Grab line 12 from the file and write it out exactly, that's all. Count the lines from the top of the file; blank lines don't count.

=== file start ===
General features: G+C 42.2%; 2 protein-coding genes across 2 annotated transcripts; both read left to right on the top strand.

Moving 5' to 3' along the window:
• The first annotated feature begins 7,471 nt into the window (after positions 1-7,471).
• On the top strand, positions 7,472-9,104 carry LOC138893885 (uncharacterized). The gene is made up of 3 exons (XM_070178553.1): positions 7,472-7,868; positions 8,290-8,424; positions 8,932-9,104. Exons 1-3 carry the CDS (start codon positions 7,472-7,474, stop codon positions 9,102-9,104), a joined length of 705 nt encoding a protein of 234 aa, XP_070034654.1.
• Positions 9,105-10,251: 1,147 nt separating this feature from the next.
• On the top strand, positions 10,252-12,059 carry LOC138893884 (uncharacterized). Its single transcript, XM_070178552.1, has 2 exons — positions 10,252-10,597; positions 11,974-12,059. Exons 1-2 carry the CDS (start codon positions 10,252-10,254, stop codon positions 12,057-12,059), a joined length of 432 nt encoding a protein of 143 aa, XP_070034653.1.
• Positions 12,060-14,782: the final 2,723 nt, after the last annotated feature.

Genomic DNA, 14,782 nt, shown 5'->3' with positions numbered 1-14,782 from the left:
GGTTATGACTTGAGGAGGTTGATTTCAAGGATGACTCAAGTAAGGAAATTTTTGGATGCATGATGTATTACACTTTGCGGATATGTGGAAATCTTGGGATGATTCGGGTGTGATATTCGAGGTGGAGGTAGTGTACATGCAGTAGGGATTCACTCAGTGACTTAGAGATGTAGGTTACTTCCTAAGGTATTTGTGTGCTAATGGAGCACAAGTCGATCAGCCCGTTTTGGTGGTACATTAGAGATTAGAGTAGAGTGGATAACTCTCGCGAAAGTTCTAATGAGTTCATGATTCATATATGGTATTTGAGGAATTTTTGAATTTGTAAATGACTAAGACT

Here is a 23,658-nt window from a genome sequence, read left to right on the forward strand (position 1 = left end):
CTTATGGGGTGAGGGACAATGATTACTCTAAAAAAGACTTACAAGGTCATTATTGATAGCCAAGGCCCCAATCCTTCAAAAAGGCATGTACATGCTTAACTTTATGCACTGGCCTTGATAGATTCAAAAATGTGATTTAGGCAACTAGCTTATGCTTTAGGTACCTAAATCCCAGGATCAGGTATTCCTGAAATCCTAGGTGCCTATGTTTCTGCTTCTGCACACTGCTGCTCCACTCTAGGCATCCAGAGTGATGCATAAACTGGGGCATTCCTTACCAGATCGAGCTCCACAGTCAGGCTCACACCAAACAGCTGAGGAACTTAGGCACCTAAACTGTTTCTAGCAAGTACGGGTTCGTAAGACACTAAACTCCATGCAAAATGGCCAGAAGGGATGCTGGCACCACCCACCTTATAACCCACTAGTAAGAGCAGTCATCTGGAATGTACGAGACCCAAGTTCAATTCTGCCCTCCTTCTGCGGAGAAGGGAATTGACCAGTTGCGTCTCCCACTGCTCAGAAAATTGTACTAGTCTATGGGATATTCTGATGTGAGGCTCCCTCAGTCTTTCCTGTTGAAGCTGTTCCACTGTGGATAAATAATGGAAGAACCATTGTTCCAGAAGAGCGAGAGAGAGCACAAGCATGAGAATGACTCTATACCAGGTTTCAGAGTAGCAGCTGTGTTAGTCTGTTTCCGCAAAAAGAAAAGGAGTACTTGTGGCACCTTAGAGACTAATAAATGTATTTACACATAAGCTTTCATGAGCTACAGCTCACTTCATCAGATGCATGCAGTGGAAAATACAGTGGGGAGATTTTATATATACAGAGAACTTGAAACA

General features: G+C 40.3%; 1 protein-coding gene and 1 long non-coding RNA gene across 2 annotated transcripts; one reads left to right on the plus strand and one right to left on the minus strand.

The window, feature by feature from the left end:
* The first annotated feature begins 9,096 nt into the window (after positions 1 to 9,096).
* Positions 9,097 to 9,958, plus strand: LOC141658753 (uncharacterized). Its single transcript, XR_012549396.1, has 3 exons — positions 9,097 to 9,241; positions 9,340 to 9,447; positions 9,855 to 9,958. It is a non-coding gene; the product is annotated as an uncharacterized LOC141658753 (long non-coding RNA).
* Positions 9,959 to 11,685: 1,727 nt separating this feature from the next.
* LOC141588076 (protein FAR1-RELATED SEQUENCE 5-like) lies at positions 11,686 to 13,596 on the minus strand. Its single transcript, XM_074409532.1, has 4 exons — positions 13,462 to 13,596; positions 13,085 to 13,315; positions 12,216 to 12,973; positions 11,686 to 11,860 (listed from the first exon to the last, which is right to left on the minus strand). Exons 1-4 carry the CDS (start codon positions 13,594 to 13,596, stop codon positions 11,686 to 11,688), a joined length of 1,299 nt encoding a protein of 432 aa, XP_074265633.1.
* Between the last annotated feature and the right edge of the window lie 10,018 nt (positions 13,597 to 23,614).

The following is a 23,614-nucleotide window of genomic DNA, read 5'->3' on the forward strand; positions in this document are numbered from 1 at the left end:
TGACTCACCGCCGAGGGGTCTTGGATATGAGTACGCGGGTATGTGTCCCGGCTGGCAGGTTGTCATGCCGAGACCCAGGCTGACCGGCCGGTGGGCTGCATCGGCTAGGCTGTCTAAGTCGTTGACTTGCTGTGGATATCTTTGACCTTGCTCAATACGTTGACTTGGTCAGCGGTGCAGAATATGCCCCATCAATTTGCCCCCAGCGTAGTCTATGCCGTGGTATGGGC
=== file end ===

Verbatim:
General features: G+C 40.3%; 1 protein-coding gene and 1 long non-coding RNA gene across 2 annotated transcripts; one reads left to right on the plus strand and one right to left on the minus strand.